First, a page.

Architecture: The National Capital
Architecture: The National Capital
Public Architecture. American architecture did more than reflect Americans’ political and cultural aspirations; it would also help the nation achieve them. Modeled on the Maison Carrée, a Roman temple in Nîmes, France, Thomas Jefferson’s classical design for the new Virginia State House in Richmond would serve a dual purpose, he argued in 1785. Jefferson, whose preference for Roman classicism was influenced by the writings of the sixteenth-century Venetian architect Andrea Palladio, called the design for the new state capitol “very simple,” but added, “it is noble beyond expression, and would have done honour to our country as presenting to travellers a morsel of taste in our infancy promising much for our maturer age.” Furthermore, he asked, “how is a taste in this beautiful art to be formed in our countrymen, unless we avail ourselves of every occasion when public buildings are to be erected, of presenting to them models for their study and imitation.” Jefferson’s vision prevailed, and the Virginia capitol was built essentially according to his design.
Washington, D.C. Similar concerns gave even greater import to the architecture and design of Washington, D.C. As secretary of state, Jefferson took an active interest in the planning and development of this city, playing a key role in the political compromise of 1790 that heavily influenced the decision to locate the federal capital on the Potomac. Jefferson involved himself in the layout and building of Washington, supervising and advising Pierre Charles L’Enfant, the French architect in charge of designing the new city. Jefferson expressed his hope that the U.S. Capitol building would be “worthy of the first temple dedicated to the sovereignty of the people, embellishing with Athenian taste the course of a nation looking far beyond the range of Athenian destinies.” The orderly layout of the streets and buildings also conformed to classical ideals of rationality and uniformity. L’Enfant’s plan for the city, however, closely resembles the layout of Versailles—the seat of French absolute monarchy and the antithesis of republican ideals. Indeed, in many ways L’Enfant’s design betrayed the republican values it was supposed to symbolize. Everything in the city was designed to facilitate the display of authority and reinforce the majesty of government. L’Enfant planned the city around public buildings and monuments, while the “grand avenues” that extended across the city served little practical function. His plans for Washington left little room for the ordinary people to go about their everyday lives.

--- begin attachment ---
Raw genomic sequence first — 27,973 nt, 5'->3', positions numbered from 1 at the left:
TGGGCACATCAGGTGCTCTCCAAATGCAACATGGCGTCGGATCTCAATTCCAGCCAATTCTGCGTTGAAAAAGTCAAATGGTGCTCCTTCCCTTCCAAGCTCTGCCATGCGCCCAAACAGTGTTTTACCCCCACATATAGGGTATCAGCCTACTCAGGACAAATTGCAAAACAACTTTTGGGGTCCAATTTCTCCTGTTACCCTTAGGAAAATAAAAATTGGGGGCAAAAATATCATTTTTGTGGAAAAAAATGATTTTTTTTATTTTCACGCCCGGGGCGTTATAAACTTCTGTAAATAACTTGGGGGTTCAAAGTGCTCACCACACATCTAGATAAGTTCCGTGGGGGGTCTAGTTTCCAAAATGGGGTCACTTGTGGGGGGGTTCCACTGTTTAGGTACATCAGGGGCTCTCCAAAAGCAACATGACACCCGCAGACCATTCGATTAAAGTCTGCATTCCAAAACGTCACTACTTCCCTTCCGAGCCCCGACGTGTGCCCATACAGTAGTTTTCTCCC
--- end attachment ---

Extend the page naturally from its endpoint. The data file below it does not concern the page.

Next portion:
Problems. L’Enfant’s conception of the capital ultimately contributed to its failure to become a national cultural center. Without any means to attract commerce and people to it, the capital languished. Rather than becoming an American Athens, Washington became a cultural and social backwater, whose only reason for being was the business of government. Latrobe ridiculed the capital as a “Gigantic Abortion.” The implications of the design for American culture were not what its planners intended. Unlike European capitals, Washington did not become an acknowledged center for American cultural life. The result was a physical separation between American artists and politicians that contributed to a split between politics and culture in America and undermined public support for the arts. Artists remained scattered throughout different regions of the country, hindering the process of intellectual exchange within the artistic community. Thus divided, artists continued to maintain regional ties that often conflicted with and obstructed their efforts to establish a national identity and culture.
Gordon Wood, ed., The Rising Glory of America, 1760–1820 (New York: Braziller, 1971).